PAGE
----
4 in 10 consumers go out of their way to talk about the brands they like –– with Gen-X (ages 30-49) and higher income groups most influencing brand preference.
Crowd Science’s latest JustAsk! survey (summary chart above) provides demographic & psychographic insights about how consumers feel about the brands they use, their likelihood to try new brands, and their propensity to stick with or recommend brands to others.
Key findings are as follows:
Gen-X are most likely to influence brand opinion: Those 30-49 most share brand opinions, with 50% providing recommendations and sharing preferences with people they know, compared to 42% of those under thirty and 40% over fifty.
As are consumers with higher incomes: 47% earning more than $50k a year agree they often tell friends and family about brands they like or dislike — 5% higher than those earning less than $50k. 28% of those with incomes of more than $100k agreed with the statement “People regularly ask my opinion about brands”, 10% higher than those who earn less than $50k, and 5% less than those earning $50k–$90k.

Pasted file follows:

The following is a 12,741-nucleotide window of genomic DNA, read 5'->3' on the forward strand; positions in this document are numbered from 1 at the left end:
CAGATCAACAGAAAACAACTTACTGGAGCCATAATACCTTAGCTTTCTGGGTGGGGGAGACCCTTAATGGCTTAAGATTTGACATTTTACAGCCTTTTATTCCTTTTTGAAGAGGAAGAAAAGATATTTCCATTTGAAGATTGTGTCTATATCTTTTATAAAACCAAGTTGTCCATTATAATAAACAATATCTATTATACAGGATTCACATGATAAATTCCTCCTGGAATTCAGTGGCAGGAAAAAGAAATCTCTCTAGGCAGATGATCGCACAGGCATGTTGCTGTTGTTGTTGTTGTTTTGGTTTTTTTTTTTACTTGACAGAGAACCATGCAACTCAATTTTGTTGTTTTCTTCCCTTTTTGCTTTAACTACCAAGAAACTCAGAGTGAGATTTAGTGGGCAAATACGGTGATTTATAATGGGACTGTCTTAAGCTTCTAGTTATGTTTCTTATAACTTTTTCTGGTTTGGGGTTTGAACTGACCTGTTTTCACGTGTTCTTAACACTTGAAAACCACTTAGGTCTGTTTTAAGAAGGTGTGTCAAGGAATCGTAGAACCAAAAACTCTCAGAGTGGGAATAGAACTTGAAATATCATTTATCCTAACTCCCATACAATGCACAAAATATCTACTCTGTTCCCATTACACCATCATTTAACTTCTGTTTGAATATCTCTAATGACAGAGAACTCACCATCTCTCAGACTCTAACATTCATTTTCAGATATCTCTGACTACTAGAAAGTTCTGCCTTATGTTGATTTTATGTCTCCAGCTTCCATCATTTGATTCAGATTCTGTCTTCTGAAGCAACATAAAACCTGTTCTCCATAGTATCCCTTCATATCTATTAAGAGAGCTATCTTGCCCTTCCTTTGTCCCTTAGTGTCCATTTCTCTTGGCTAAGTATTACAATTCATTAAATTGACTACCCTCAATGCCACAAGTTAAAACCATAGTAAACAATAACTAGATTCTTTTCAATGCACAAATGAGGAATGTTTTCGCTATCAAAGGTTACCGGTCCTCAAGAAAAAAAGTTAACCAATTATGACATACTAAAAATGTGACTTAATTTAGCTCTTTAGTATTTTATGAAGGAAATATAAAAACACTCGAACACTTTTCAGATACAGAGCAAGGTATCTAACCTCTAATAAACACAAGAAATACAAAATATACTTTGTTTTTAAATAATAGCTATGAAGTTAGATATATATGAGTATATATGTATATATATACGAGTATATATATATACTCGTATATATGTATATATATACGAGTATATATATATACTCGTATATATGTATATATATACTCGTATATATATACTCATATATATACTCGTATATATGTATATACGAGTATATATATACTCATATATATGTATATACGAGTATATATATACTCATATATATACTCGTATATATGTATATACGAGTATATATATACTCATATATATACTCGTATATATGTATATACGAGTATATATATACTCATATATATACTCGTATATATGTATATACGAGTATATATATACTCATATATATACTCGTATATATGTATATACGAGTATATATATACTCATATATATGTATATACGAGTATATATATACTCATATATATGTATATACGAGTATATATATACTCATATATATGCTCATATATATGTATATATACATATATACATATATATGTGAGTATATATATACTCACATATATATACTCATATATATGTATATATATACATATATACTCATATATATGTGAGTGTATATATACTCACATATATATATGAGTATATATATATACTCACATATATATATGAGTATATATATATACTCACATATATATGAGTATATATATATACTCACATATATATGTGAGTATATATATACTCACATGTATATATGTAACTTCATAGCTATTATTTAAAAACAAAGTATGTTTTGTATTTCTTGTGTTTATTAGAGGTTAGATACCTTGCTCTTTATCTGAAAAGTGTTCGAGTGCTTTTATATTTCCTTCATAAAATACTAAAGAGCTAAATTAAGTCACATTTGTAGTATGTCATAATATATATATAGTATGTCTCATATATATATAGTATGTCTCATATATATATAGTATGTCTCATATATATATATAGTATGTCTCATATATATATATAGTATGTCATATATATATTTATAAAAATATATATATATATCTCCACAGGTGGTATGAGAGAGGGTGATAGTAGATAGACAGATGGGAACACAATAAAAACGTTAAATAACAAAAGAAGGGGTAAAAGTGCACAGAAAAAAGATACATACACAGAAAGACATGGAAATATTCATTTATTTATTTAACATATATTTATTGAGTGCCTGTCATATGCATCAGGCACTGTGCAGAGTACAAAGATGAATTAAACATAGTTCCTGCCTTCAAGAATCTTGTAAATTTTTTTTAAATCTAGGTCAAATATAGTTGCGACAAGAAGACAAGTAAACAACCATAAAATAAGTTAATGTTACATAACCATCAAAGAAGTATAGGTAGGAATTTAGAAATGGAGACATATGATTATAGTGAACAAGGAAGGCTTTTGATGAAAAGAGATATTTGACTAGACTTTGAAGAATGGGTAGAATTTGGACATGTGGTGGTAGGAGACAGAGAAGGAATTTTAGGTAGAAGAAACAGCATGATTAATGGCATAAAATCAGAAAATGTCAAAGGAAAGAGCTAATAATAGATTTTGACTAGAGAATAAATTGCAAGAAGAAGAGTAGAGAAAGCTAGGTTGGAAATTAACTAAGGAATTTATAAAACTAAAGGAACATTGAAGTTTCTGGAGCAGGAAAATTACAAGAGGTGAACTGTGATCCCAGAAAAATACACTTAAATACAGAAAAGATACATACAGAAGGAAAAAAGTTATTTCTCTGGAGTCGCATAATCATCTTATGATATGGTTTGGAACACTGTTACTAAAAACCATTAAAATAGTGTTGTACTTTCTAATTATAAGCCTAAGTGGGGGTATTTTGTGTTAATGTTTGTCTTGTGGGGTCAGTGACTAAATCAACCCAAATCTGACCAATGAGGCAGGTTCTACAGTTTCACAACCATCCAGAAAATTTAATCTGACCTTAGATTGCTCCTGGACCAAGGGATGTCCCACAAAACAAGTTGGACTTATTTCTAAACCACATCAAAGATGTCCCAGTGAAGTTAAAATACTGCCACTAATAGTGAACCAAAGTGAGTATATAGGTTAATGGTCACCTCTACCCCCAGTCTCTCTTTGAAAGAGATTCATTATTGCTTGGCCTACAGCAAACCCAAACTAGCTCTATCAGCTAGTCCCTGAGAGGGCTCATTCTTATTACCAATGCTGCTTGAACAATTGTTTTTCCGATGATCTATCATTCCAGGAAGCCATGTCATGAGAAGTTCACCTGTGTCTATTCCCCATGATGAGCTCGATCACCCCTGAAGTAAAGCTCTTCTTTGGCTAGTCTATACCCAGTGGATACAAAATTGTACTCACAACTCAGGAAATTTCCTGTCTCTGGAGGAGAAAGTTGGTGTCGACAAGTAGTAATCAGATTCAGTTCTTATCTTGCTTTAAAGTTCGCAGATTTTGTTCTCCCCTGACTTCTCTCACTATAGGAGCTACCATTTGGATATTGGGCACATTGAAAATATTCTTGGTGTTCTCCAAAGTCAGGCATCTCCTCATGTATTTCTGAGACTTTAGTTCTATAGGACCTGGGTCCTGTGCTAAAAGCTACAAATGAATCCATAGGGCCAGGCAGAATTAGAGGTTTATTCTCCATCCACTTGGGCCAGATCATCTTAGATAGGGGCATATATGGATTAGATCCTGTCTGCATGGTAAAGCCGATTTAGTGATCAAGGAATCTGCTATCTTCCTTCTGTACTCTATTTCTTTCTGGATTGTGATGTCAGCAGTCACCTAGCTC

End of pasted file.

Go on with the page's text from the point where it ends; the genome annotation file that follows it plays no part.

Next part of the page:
Most brand loyal are Gen-X: 38% of survey participants say they stick with a brand once they find one they like, consistent across males and females. However, brand loyalty differs across age groups, with brand loyalty highest among those 30-49 (42% agreeing “when I find a brand I like, I stick with it”). Brand loyalty is lowest for those under 30, with 33% indicating they would stick to a brand they like, as compared to 38% for those over fifty. Furthermore, 24% of those under thirty report that “they always like to try different brands” compared with just 15% of those thirty years and older.
Consumer brand affinity: is more common among males in the study, with greater numbers agreeing they are willing to pay more for a brand they trust, or that they only buy brand name products when they shop: 13% of males agreed they only buy brand name products and services, compared to just 8% of females.
Personal connection: Consumers with high affinity for a particular brand often demonstrate a personal connection to them. 16% of those surveyed agreed that “the brands I use say a lot about who I am”, with males slightly more likely to agree compared to females (17% male vs. 15% female).
Once again, the study write-up can be found here.